MINNEAPOLIS (WCCO) — Next Tuesday, a record number of Minnesota school districts will ask voters to pay more taxes to cover the cost of new buildings and better technology. Some 68 school districts will vote on building bond or capitol levy requests.

For years, people working to defeat similar campaigns have turned to the same consultant in Iowa for help.

Paul Dorr has strong feelings about public schools. He has worked in a long list of Minnesota cities. But even some who pay for Dorr’s help distance themselves from his message.

Considered one of the fastest-growing school districts in the state, South Washington County schools have some wear and tear.

Mike Vogel, the assistant to the superintendent for operations, led WCCO on a tour of Oltman Middle School.

“Our goal would be to replace the cafeteria with an above-ground cafeteria as part of the renovation process,” Vogel said.

The wish list is only getting longer as projections put 2,000 new kids in the district in the next decade.

“Which would mean kids would probably start eating about 10:30 in the morning. We wouldn’t get through serving lunch until 1 or 1:30 in the afternoon,” Vogel said.

Voters will decide if they want to pay for the upgrades at Oltman. It is one of three questions on the ballot that could cost taxpayers $150 million.

South Washington’s school referendum fight is playing out on front lawns and Facebook pages, and it is fueled by the hiring of Dorr.

Andrea Mayer-Bruestle is running for school board and leading the “vote no” campaign. She does not buy into the district’s growth projections and accuses school staff of wildly overspending.

It is a message Dorr has been helping her spread. He is a man recognized for his beliefs in home schooling and religion.

“It is an unbiblical beast that is devouring our civilization,” Dorr said about public schools, while he was a guest on the Colin Gunn radio program. “Time go get our kids out, time to get our grandkids out. Enough is enough.”

On his website, Dorr says he works to “roll back the cost and spending patterns of local government.” He has worked to defeat 82 school referendums in nine states and boasts an 80-percent success record. But getting him to brag about his work proves to be a challenge.

Dorr lives just over the Minnesota border in the tiny town of Ocheyedan, Iowa. He is the father of 11 children.

His office sits just a few feet from his house in a small garage. He would not open the door when WCCO-TV’s cameras stopped by.

Dorr does not think his strong feelings against public schools should play a role in the vote.

“I’m not a voter and I’m not a taxpayer in those districts, so what do I care?” Dorr said through the doorway. “It doesn’t do me any good for my clients or my future work to put me into the story.”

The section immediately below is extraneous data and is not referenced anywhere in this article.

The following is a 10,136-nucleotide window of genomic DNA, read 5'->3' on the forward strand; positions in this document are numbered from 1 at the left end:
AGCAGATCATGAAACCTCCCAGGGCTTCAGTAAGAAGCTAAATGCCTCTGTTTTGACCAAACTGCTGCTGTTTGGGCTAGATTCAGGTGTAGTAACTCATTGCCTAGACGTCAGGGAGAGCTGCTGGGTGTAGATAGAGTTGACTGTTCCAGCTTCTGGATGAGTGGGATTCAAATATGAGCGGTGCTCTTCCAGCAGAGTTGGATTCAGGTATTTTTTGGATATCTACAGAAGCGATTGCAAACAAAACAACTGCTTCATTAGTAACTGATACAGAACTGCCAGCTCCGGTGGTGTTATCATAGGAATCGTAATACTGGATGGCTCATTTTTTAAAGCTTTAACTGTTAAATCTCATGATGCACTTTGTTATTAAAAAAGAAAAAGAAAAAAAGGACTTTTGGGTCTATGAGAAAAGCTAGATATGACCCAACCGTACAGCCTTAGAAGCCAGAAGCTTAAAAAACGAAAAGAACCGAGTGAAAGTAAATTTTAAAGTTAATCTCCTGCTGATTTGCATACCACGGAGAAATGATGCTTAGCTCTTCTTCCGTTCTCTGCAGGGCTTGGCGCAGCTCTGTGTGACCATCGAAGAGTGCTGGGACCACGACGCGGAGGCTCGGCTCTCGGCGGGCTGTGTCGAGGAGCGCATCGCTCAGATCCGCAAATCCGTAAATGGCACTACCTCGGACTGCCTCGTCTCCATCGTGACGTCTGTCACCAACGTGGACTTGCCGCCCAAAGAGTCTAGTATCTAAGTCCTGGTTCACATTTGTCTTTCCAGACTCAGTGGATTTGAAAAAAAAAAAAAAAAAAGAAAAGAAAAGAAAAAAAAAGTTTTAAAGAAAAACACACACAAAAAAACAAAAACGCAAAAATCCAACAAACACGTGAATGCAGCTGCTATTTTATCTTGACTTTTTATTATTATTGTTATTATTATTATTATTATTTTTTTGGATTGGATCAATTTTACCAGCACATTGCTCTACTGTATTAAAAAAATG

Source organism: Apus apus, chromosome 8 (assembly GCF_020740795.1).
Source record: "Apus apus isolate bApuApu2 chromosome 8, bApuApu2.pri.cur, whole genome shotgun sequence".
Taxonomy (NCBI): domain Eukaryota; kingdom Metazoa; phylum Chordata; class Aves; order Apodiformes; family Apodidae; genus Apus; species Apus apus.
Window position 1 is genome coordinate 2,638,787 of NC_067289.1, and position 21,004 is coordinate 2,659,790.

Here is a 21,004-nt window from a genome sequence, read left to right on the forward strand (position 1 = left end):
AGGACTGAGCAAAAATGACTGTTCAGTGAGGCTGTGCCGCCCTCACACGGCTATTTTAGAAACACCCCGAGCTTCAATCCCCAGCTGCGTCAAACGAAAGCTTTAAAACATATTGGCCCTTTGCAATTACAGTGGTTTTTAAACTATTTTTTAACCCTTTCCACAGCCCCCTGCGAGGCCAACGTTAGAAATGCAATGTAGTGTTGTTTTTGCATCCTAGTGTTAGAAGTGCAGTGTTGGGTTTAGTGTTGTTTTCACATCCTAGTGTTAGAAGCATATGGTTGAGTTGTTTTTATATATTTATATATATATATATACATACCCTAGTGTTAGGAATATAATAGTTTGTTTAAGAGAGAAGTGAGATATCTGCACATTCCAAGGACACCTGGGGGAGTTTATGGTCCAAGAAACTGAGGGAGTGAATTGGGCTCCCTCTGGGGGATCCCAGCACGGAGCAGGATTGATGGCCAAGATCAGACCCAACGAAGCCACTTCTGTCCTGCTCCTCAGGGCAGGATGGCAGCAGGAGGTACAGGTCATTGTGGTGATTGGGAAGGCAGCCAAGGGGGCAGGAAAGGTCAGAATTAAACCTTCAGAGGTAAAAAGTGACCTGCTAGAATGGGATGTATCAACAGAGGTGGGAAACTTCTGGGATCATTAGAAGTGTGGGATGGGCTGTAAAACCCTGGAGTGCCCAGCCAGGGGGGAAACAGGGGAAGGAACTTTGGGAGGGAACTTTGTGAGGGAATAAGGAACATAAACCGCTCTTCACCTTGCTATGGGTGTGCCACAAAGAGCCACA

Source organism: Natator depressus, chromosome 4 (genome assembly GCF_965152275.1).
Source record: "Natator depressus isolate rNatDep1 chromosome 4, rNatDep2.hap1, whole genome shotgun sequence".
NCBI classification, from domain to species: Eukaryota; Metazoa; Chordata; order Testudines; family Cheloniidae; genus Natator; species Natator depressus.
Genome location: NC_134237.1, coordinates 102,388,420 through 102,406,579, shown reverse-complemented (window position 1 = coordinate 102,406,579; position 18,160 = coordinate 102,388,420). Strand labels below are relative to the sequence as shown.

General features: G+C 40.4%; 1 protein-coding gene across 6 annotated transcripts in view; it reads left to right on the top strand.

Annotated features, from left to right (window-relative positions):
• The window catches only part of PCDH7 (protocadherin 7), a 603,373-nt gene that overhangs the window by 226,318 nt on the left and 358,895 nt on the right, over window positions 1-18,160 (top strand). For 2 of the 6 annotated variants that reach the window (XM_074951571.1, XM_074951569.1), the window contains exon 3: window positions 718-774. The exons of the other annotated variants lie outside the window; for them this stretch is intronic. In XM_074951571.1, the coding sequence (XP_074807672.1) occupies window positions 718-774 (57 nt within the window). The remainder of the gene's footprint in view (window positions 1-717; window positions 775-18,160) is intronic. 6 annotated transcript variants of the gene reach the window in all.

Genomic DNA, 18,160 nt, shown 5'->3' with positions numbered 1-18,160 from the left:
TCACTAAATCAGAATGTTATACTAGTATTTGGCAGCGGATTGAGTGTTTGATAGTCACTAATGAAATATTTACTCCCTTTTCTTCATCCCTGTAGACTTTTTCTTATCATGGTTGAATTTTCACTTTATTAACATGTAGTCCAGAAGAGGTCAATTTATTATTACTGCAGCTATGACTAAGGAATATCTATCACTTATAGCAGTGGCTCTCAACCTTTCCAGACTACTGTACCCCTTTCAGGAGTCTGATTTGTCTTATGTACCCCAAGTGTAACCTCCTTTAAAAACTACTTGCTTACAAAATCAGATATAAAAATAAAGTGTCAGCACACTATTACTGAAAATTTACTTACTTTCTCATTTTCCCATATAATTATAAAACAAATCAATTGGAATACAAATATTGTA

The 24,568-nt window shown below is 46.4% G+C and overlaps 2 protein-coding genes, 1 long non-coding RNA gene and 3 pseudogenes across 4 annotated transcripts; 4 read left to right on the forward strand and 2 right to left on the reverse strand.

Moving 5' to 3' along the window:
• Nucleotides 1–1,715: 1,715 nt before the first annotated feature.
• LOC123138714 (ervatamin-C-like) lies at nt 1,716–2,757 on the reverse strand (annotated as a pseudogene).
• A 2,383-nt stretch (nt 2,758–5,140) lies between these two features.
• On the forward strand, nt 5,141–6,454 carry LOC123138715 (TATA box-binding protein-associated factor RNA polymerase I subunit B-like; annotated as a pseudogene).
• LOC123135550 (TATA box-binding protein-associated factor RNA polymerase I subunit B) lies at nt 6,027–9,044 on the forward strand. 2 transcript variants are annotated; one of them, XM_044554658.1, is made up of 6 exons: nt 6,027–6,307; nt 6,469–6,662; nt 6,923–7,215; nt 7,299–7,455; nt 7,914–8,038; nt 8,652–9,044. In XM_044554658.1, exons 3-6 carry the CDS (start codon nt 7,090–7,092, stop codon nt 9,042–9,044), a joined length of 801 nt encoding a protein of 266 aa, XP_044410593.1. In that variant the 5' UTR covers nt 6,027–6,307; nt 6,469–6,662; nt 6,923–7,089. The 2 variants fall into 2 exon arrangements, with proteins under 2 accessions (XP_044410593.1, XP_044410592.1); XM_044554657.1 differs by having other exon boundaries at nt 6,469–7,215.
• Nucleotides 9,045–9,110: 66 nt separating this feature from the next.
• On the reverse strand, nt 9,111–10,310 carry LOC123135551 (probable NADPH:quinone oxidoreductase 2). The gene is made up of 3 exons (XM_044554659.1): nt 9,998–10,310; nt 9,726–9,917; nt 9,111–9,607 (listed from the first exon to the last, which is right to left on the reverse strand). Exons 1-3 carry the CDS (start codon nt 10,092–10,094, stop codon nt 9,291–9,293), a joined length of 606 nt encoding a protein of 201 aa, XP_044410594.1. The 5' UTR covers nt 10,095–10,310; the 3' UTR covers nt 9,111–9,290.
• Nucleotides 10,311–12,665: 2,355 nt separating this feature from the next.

Dorr told WCCO he never speaks to the media before a referendum vote. He says it is too distracting and that it does not do his clients any good when he becomes the focus of a story.

Bill Brown, a farmer in St. James, has sparred with Dorr in the past as the former president of the school board.

“He gets his fee and he leaves town, and he leaves a mess,” Brown said. “He’s trying to destroy public education one school at a time.”

After six failed referendums in 15 years, voters in St. James will decide for a seventh time if they will make improvements to their schools.

“The needs are real, and we need to do something,” St. James Schools District Superintendent Becky Cselovszki said.

Dorr has been hired by the opposition there in at least five of the past votes. School groups say rural communities are often Dorr’s target.

Farmers with large properties pay more for school referendums.

“Is it fair? Not really,” Brown said. “But that’s why we think tax reform would be the answer to all of this. But until it comes, we have to do something about our facilities.”

Someone like Brown will pay $2,500 a year if St. James passes its plan. Someone in a $200,000 house will pay $200 a year.

The Minnesota Association of School Administrators offers a Dorr playbook of sorts on its website.

First, they say, Dorr reaches out to farmers after learning of an impending tax request. Then, he requests large amounts of public data and sends out “skewed enrollment and construction costs” in the final days of a campaign when it is too late to counter.

Back in the South Washington County School District, Mayer-Bruestle doesn’t agree with everything Dorr stands for.

“He’s our consultant,” she said. “We don’t always have to agree with everybody we work with. He scares them because he wins.”

She is confident with his help they will defeat the east metro’s largest tax request of the year.

“God’s hand is in it. We’re seeing kingdom advancement in every aspect, and we’re saving people $3.2 billion so far in property taxes and we hope we can expand this around the country,” Dorr said to Colin Gunn.

Under Minnesota law, school districts must provide factual information when it comes to referendums.

There are no laws pertaining to what vote-no committees print or say.

Dorr would not tell WCCO how much he is paid by campaigns. Public records show he usually makes at least a few thousand dollars if he successfully defeats a referendum.

Liz Collin